I actually think people have been very respectful, because they’ve tried to offer you suggestions on ways to educate yourself. Disrespect would’ve meant ridiculing or ignoring you. Instead several people have attempted to point out the fallacies in your thinking and suggest more rational viewpoints, and you’ve essentially ignored them. (Again, a common tactic of those in denial.) Please remember — it is *your* responsibility to educate yourself about racism, not the responsibility of others. To insist that others continue to rehash very old, very common arguments with you is, frankly, a bit selfish.

    I think everyone here agrees with your ideal — that racism shouldn’t exist, and that we have to change our thinking to get beyond it. The problem lies in the fact that your suggestions simply don’t acknowledge the current reality of our society. It would be nice if everyone just forgot about race and the hierarchical castelike system of racism that has been built around it. It would also be nice if we could just decide that race and culture have nothing to do with each other (though I’m honestly not sure what difference this would make; we already discriminate against each other based on culture, after all). But unfortunately, none of this is likely to happen unless we all develop species-wide amnesia. So until that science fictiony event occurs, what *else* can we do? This is where the conversation needs to go.

  39. Deoridhe says:

    The only reason i also labelled racism as sloppy thinking is because fundamentally, judging someone pased on their race is a stupid idea.

    I’d personally say assuming race exists is a fundamental disconnect with reality.

    Judging someone on culture…. now that’s when we start to get somewhere.

    Oh? Can you expand on this? What’s the basis on which we should rightfully judge people based on their culture?

    Btw, Transgressingengineer and deoridhe, I believe you both said you are “white.” My parents are of Russian heritage and are also Jewish. I’d be interested to know what your more specific heritages/ethnicities are.

    I introduce myself as an American. If they ask about my heritage, I’m Scots-Welsh, Scots-Irish, Danish, and German. I’m a full member of my clan and know how to cook several traditional German and Danish dishes. My Yule tree always has paper hearts on it.

    I don’t self-identify as “white” but I have white privilege and need to own that.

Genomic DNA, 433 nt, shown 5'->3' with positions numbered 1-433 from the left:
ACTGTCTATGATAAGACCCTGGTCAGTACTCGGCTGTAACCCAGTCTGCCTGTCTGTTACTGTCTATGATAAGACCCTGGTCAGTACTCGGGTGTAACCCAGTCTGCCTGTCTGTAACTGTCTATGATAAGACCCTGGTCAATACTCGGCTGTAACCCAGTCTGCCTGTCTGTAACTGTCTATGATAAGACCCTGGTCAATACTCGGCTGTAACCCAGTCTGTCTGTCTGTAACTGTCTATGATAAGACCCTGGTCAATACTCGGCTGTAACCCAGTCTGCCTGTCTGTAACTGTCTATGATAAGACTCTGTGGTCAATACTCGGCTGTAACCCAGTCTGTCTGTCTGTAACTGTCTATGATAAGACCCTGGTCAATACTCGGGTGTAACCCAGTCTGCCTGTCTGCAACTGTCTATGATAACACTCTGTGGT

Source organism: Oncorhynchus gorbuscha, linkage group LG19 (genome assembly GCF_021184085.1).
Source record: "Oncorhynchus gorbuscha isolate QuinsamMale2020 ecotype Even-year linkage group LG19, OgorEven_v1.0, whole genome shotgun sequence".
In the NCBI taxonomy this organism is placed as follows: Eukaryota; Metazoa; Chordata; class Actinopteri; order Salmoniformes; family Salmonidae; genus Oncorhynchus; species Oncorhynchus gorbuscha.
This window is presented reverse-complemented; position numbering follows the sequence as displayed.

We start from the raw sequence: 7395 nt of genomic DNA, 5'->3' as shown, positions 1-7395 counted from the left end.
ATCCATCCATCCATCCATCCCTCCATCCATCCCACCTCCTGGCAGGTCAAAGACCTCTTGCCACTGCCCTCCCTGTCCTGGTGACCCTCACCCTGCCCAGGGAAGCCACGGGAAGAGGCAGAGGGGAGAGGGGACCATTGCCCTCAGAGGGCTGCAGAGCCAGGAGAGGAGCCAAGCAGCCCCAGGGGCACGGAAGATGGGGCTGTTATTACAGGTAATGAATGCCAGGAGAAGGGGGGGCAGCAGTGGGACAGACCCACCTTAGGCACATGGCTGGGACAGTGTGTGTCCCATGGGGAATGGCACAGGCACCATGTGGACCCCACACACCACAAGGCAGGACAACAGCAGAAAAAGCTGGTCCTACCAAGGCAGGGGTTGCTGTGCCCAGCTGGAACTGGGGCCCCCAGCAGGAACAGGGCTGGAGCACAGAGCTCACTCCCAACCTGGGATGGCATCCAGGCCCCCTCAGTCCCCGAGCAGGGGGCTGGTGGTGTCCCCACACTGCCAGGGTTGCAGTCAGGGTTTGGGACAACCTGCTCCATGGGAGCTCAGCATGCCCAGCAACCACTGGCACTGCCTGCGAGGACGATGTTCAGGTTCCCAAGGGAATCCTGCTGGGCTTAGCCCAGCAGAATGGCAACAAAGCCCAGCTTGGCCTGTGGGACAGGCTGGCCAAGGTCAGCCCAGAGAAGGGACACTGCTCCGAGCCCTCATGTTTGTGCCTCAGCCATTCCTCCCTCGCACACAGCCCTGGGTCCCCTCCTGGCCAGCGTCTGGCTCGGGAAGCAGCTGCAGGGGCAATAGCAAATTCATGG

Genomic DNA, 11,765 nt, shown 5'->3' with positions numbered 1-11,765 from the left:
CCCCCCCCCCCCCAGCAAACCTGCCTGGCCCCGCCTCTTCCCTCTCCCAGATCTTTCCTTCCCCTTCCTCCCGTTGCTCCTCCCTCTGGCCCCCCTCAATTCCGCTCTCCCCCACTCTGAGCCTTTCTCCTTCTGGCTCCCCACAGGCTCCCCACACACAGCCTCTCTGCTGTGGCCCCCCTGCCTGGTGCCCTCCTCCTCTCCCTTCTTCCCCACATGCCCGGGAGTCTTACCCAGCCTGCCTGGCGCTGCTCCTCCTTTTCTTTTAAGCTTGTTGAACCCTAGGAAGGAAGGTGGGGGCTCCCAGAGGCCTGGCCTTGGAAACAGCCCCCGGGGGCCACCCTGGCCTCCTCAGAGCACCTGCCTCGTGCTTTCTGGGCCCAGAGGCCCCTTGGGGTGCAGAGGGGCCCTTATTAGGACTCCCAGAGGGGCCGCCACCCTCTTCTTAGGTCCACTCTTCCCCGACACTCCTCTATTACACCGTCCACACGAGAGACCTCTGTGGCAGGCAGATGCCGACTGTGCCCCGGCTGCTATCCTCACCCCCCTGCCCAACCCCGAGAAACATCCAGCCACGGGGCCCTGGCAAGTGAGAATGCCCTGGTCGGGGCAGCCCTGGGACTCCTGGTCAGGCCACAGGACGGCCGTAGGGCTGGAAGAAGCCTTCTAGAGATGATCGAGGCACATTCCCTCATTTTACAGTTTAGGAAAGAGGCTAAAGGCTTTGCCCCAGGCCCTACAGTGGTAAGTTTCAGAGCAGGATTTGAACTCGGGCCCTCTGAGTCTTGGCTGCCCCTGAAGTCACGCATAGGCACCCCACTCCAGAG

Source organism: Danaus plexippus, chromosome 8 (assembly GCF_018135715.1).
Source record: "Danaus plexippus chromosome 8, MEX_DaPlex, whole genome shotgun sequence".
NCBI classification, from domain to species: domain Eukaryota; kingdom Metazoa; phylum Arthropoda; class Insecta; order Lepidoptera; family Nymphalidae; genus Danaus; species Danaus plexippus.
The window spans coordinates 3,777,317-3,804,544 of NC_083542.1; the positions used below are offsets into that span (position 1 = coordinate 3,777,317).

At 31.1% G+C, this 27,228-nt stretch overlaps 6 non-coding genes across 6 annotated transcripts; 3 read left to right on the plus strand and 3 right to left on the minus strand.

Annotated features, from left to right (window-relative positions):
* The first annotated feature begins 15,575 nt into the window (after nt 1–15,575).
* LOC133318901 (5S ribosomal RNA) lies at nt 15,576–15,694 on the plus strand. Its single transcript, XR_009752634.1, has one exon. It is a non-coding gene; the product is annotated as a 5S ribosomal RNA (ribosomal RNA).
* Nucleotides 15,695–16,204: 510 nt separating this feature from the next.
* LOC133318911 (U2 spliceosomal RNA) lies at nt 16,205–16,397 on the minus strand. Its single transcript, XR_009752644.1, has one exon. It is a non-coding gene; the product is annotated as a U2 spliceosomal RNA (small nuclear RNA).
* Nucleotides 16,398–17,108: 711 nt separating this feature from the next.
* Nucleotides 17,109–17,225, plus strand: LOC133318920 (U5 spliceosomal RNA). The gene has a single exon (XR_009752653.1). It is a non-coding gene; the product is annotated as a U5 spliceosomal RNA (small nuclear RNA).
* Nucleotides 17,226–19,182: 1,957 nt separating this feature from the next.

I would think as well, that “black” people, make distinctions between African-American whose ancestors were forced here or recent immegrants from Africa, or people whose families were in Jamaica for a while, or anywhere else.
    The dark skinned Jamaicans and Carribeans were slaves too, by the way.

    Non-American dark skinned people who aren’t recent immigrants usually seem to identify either by their country – be it British, Haitian, or Nigerian – or by their tribe, such as the Yoruba or !Tung. Some American dark skinned people are seeking otu different tribal identities based on stories passed down to them; I believe that’s where some of the recent interest in block-printed patterns, traditional dance, and traditional drumming come from (please correct me if I’m wrong).

    The descendants of slaves are in a unique and undesirable position compared with both immigrants and historical slaves. Unlike prisoners of war, slaves were deliberately mixed in with different tribes so that they would lose their language and culture. They were deliberately inculturated into the European religion of Christianity in a place as a “child” to the European and USian “adult”. Much like the First Nations tribes, the children were stripped of their heritage quite deliberately, and that enough survived to become Voudoun and Santeria is amazing.

    The word “black” is in place and is useful because their connection to the past was deliberately and near-permanently severed but they are refused an equal place at the table in the white-dominated countries they live in.

    However, culture can be changed. And culture is learned behaviour among groups.

    Who, exactly, should change their culture?

    I actually find it difficult to have a meaningful discussion with anyone who is so set in their ways of thinking that they are unwilling to look at things from a different point of view.

    I don’t feel anyone who has responded to me has offered me this in return. At all.

    Five years ago, I was where you are. I was decrying the necessity of seeing color at all, ignoring how people are systematically discriminated against today, and carried a banner of “why can’t we all just get along.” I even had times when I didn’t “see” that people looked different from me and I have the required “color friendly progressive” story about coloring black people into a park scene when I was a child to show how “open minded” and “liberated” from race I was. Any person Living While White (I like that turn of phrase; I think I’ll keep it) starts off insensitive to anyone who isn’t Living While White; it’s the nature of the game.

    Yes, it is very difficult to have a discussion with someone who is so set in their ways that they are unable to see things from a different perspective. I’ve seen this issue from yours, in the past, and from where I am now (which is not as far as I hope to be, someday).

    I find it kind of sad that you assume I couldn’t have ever seen things the way you did, then consciously decided to actually listen to the oppressed instead of congratulating myself on not noticing when I walked on them.

    I find it even sadder that you claim disagreeing with you is not showing “respect”.

    Having listened to many people of color, though, I am not surprised. They experience this often, from many people many times.

  40. Deoridhe says:

    Strike “American” above as a self-identifyier. I’m a USian. This is a recent change, so it hasn’t permiated completely, yet; my appologies. The presumption that people who live in the USA are “American” is both racist and unreasonably nationalistic.

  41. Angel H. says:

    I like that! “USian”! Because technically, Mexicans, Brazilians, Guadamalans, Canadians, are “Americans” too!

  42. Deoridhe says:

    Exactly! America covers two continents, not one country.

  43. perri says:

    AGW, I love Tim Wise, too! He just gets it.